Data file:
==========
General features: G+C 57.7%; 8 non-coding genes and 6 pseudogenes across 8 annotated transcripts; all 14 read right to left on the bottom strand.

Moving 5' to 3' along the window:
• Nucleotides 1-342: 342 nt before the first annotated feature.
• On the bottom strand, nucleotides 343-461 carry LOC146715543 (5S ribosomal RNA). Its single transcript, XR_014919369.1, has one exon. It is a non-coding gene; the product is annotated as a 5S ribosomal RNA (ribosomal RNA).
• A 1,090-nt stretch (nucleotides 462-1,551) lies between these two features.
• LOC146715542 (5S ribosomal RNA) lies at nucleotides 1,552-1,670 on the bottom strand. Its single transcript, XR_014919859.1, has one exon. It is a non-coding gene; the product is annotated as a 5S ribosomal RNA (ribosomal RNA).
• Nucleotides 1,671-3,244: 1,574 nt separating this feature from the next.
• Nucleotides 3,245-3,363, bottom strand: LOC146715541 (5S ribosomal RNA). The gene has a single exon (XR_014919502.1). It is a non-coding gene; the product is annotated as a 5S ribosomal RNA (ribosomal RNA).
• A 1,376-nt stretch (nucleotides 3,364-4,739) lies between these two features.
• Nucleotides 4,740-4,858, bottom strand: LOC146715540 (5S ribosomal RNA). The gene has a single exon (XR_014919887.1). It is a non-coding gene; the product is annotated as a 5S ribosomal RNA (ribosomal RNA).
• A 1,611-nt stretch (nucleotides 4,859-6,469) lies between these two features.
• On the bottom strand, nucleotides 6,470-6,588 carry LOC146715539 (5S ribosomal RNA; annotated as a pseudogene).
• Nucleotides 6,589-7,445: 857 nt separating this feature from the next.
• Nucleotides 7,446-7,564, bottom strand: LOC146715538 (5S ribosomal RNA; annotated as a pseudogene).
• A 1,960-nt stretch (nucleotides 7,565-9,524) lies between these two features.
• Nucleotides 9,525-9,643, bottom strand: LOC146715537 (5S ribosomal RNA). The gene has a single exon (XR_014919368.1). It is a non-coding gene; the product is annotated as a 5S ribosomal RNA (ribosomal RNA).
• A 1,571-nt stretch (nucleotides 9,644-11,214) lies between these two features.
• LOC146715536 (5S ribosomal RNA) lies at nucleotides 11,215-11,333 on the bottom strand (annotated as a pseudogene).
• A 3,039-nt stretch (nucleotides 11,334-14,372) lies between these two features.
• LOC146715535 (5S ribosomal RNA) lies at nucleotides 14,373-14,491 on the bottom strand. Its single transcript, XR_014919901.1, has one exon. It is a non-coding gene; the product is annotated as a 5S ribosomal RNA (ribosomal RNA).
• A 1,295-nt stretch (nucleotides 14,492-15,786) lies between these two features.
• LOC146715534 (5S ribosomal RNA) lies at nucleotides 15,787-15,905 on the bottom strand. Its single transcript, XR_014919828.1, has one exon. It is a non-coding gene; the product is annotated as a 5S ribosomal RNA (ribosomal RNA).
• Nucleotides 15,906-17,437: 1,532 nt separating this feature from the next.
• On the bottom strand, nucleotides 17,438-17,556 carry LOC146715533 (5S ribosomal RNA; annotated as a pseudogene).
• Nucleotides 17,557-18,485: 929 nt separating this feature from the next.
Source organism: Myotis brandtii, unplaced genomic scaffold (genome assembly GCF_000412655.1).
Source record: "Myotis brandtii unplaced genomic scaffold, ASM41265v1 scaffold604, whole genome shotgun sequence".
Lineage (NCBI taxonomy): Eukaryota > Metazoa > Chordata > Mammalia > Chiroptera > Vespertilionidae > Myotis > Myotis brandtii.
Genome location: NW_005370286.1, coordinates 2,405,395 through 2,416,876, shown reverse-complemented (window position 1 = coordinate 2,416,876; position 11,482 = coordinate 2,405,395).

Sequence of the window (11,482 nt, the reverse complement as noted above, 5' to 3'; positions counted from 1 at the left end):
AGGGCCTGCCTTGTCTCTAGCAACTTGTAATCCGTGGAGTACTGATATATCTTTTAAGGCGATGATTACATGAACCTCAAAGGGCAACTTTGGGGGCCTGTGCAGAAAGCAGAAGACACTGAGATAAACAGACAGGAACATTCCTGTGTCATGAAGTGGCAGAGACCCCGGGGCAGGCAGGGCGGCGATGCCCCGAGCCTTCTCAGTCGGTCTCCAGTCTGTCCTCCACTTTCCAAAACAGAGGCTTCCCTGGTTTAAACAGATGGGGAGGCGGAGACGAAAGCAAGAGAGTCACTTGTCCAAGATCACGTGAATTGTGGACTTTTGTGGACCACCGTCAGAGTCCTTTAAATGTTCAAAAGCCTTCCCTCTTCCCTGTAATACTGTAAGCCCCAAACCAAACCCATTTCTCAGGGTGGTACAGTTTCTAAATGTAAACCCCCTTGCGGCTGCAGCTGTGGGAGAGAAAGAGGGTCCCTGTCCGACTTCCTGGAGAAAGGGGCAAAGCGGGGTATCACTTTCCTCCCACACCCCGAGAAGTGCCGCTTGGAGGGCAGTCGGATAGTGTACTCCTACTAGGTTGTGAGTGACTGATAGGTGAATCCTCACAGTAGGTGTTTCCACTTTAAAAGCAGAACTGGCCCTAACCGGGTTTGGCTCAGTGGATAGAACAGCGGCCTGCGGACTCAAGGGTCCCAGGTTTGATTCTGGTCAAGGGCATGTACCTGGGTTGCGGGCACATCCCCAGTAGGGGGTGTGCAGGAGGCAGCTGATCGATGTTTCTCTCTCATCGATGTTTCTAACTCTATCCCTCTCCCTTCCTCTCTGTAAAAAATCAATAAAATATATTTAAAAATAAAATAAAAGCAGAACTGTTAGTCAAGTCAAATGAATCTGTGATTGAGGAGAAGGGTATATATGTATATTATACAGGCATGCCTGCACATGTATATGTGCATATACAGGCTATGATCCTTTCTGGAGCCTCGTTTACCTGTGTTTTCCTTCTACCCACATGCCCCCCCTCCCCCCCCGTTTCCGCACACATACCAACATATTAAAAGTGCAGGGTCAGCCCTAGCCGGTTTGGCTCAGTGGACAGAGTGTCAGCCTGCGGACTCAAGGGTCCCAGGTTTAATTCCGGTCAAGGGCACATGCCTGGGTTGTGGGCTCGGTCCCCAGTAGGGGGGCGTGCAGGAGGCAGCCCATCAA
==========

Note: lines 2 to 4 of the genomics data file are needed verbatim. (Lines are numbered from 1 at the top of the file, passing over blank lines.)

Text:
Moving 5' to 3' along the window:
• Nucleotides 1-342: 342 nt before the first annotated feature.
• On the bottom strand, nucleotides 343-461 carry LOC146715543 (5S ribosomal RNA). Its single transcript, XR_014919369.1, has one exon. It is a non-coding gene; the product is annotated as a 5S ribosomal RNA (ribosomal RNA).